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The Only Train From Baghdad

Every evening at 5 p.m., Baghdad Central Station fills with travelers. Excited chitter-chatter echoes off the old stone walls as passengers rush to buy last-minute snacks before the long journey ahead. But as soon as the engine fades away, it all goes quiet again. The 5 p.m. to Basra is the only train that leaves from this grand station.

Ali Al-Karkhi, a conductor based at the station for the last 37 years, remembers busier days. “Even Agatha Christie wrote about Baghdad’s station,” he tells me, referring to the 1951 novel They Came to Baghdad. He is dressed in a steam-pressed, pristine driver’s uniform, an act of defiance in the baking summer heat. “When I die, I want people to remember how I never faltered in any of my work at the station. I want them to remember how much history I studied about Iraq’s trains.”

When he was four years old, Al-Karkhi watched the trains pass his home in Baghdad. To this day, he rushes to his balcony when he hears the train’s horn to see it entering the station.

Built by the British in 1954, Baghdad Central Station recalls the majestic designs of New York’s Grand Central Terminal and London’s King’s Cross Station. A grandiose dome overarches the welcome hall, bolstered by large columns. An impressive crystal chandelier hangs in the station’s center and a statue of the elegant Assyrian goddess Shahiro welcomes passengers to the platforms.

Throughout the years, Al-Karkhi witnessed first-hand Baghdad’s transformation into a bustling Middle Eastern transport hub. In 1989, he was selected to drive then-President Saddam Hussein’s personal train, but the offer was withdrawn after it was discovered his mother was of Kurdish and Iranian heritage, two populations against whom Hussein waged prolonged wars.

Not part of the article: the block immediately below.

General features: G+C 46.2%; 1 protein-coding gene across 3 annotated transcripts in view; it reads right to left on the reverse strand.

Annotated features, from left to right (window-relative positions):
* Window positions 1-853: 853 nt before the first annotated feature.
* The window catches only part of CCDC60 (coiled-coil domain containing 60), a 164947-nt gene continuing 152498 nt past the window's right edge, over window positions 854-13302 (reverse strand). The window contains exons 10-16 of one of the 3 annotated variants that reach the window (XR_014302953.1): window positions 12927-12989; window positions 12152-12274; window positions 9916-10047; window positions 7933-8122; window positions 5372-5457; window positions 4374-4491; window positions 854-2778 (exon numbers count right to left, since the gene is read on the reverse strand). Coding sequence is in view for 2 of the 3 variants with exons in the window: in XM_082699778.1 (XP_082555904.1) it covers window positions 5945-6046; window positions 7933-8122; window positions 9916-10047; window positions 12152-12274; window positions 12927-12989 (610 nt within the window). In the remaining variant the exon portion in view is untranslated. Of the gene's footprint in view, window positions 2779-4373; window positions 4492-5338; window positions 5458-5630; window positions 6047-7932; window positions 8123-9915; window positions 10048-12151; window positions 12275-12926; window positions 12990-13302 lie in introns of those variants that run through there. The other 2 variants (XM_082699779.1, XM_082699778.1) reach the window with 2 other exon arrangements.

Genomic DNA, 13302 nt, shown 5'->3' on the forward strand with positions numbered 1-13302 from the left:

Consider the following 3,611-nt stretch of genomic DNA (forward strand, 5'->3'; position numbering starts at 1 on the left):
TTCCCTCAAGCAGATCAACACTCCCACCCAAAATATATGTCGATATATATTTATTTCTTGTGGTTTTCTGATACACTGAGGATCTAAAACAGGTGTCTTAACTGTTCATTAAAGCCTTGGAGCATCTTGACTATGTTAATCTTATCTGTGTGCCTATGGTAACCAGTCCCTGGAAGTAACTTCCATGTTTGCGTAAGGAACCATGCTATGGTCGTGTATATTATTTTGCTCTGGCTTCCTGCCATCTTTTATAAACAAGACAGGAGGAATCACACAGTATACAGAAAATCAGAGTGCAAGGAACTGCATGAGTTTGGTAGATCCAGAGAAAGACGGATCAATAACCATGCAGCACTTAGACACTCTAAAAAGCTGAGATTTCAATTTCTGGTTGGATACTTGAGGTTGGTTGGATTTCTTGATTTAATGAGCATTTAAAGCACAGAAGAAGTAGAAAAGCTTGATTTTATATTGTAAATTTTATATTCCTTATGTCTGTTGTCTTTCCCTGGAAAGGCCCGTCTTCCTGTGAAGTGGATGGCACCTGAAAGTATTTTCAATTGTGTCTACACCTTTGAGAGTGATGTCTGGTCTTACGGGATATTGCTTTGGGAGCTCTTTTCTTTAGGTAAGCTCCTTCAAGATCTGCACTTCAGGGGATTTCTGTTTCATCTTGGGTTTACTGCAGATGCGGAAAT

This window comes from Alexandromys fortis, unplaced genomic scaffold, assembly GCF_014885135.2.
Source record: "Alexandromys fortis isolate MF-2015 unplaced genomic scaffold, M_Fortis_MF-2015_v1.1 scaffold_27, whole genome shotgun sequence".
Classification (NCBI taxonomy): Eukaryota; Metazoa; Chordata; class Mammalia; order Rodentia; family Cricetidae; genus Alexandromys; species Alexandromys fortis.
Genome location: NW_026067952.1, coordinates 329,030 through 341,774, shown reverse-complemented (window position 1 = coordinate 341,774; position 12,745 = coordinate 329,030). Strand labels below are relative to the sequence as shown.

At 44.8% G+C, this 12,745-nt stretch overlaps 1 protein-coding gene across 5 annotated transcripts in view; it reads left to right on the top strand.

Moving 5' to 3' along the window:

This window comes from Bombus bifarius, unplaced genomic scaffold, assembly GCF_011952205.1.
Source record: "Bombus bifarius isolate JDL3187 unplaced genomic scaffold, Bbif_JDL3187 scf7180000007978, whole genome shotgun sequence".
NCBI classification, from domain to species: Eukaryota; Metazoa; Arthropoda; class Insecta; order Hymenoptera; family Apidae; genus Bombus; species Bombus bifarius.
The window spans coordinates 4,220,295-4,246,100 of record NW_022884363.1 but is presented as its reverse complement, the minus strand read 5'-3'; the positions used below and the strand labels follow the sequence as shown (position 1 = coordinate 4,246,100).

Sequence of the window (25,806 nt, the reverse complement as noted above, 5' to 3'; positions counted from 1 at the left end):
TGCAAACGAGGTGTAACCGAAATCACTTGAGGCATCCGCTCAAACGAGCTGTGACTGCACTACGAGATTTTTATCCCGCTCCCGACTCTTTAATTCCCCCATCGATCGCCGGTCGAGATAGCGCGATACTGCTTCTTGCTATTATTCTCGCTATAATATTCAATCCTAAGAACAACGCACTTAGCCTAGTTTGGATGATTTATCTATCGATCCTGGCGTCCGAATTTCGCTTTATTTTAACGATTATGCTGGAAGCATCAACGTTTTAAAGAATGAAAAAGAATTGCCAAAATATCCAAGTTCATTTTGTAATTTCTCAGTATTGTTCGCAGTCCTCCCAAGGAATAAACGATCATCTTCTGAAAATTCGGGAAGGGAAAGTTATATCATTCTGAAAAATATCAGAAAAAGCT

After the U.S.-led invasion in 2003, the collapse of the Iraqi state, coupled with a lack of security reforms, resulted in widespread looting across Iraq. Trains were no exception. “I was there the day they started looting the trains,” Al-Karkhi says, standing in a pillaged train carriage with a look of grief in his eyes. “I felt like parts of my body were being cut off and taken away.”

Everything was stolen: the seats, the wall’s linings, the wiring and fuses. All that is left today are empty shells and shattered glass carpeting the floor that glorious rugs once covered.

“These carriages are a reflection of the state of Iraq today,” says Al-Karkhi, trying to make them look more presentable for our photographs.

Despite the sorrows he has witnessed, Al-Karkhi says it’s his job that keeps him optimistic about the future. “Not once have I been bored at work. Each journey is unique and the scenery is constantly changing. You see all that Iraq has to offer in one journey.”

In 2005, he was the first person to drive a train from Baghdad to Istanbul through Mosul after the fall of Hussein. But the route has now been abandoned following the city’s fall to ISIS.

“I see the whole of life when I drive the train. The city. Countryside. Factories. All types of Iraqis,” says Al-Karkhi, who now drives the train to Basra roughly twice a week. The journey, which crosses regions settled by Shias, Sunnis, Turkmens, Kurds, Bedouins, and Marsh Arabs, has taken on a new meaning with the recently formed sectarian and ethnic divides of Iraq. Al-Karkhi hopes that one day, the divides will be bridged by more than his train.

Ahmed Twaij and Hawre Khalid
Ahmed Twaij and Hawre Khalid Ahmed Twaij is a British doctor, born to Iraqi parents. He holds a masters in Global Health with Conflict, Security and Development from King's College London. He is based in Baghdad as a freelance writer, photographer, and analyst. Hawre Khalid grew up in Kirkuk. He started his career as a photojournalist in 2007, covering Iraq and Syria. After spending four years in the Netherlands he returned to the Middle East to cover the war on ISIS.

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